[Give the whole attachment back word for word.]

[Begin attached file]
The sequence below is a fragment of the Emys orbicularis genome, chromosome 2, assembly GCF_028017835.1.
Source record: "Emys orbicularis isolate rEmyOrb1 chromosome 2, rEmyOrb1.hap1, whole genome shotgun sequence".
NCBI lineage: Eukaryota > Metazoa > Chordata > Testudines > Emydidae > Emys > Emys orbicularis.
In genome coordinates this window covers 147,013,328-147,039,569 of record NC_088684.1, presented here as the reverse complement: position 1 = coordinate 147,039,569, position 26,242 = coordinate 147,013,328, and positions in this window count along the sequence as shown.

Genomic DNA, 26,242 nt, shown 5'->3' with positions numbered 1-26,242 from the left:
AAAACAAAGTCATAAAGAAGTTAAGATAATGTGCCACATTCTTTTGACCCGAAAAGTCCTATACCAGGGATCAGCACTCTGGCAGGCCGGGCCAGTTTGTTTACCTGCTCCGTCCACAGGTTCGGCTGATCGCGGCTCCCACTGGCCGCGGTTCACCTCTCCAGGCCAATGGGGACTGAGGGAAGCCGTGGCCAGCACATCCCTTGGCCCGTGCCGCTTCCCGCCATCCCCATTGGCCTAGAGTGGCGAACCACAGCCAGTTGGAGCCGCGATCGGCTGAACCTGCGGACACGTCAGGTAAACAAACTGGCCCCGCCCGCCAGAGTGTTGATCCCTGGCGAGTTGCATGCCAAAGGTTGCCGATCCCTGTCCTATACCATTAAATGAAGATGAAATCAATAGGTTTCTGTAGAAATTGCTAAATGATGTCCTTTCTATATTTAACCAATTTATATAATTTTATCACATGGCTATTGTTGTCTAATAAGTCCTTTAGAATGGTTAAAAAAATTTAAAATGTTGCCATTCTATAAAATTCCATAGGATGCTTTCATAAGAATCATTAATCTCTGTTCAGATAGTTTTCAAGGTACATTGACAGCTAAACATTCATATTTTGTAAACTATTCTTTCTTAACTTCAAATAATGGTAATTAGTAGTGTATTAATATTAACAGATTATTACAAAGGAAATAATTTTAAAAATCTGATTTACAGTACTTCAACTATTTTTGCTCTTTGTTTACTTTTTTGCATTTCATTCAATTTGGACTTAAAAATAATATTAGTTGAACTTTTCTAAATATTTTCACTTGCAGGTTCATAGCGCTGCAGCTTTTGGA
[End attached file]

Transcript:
The sequence below is a fragment of the Emys orbicularis genome, chromosome 2, assembly GCF_028017835.1.
Source record: "Emys orbicularis isolate rEmyOrb1 chromosome 2, rEmyOrb1.hap1, whole genome shotgun sequence".
NCBI lineage: Eukaryota > Metazoa > Chordata > Testudines > Emydidae > Emys > Emys orbicularis.
In genome coordinates this window covers 147,013,328-147,039,569 of record NC_088684.1, presented here as the reverse complement: position 1 = coordinate 147,039,569, position 26,242 = coordinate 147,013,328, and positions in this window count along the sequence as shown.

Genomic DNA, 26,242 nt, shown 5'->3' with positions numbered 1-26,242 from the left:
AAAACAAAGTCATAAAGAAGTTAAGATAATGTGCCACATTCTTTTGACCCGAAAAGTCCTATACCAGGGATCAGCACTCTGGCAGGCCGGGCCAGTTTGTTTACCTGCTCCGTCCACAGGTTCGGCTGATCGCGGCTCCCACTGGCCGCGGTTCACCTCTCCAGGCCAATGGGGACTGAGGGAAGCCGTGGCCAGCACATCCCTTGGCCCGTGCCGCTTCCCGCCATCCCCATTGGCCTAGAGTGGCGAACCACAGCCAGTTGGAGCCGCGATCGGCTGAACCTGCGGACACGTCAGGTAAACAAACTGGCCCCGCCCGCCAGAGTGTTGATCCCTGGCGAGTTGCATGCCAAAGGTTGCCGATCCCTGTCCTATACCATTAAATGAAGATGAAATCAATAGGTTTCTGTAGAAATTGCTAAATGATGTCCTTTCTATATTTAACCAATTTATATAATTTTATCACATGGCTATTGTTGTCTAATAAGTCCTTTAGAATGGTTAAAAAAATTTAAAATGTTGCCATTCTATAAAATTCCATAGGATGCTTTCATAAGAATCATTAATCTCTGTTCAGATAGTTTTCAAGGTACATTGACAGCTAAACATTCATATTTTGTAAACTATTCTTTCTTAACTTCAAATAATGGTAATTAGTAGTGTATTAATATTAACAGATTATTACAAAGGAAATAATTTTAAAAATCTGATTTACAGTACTTCAACTATTTTTGCTCTTTGTTTACTTTTTTGCATTTCATTCAATTTGGACTTAAAAATAATATTAGTTGAACTTTTCTAAATATTTTCACTTGCAGGTTCATAGCGCTGCAGCTTTTGGA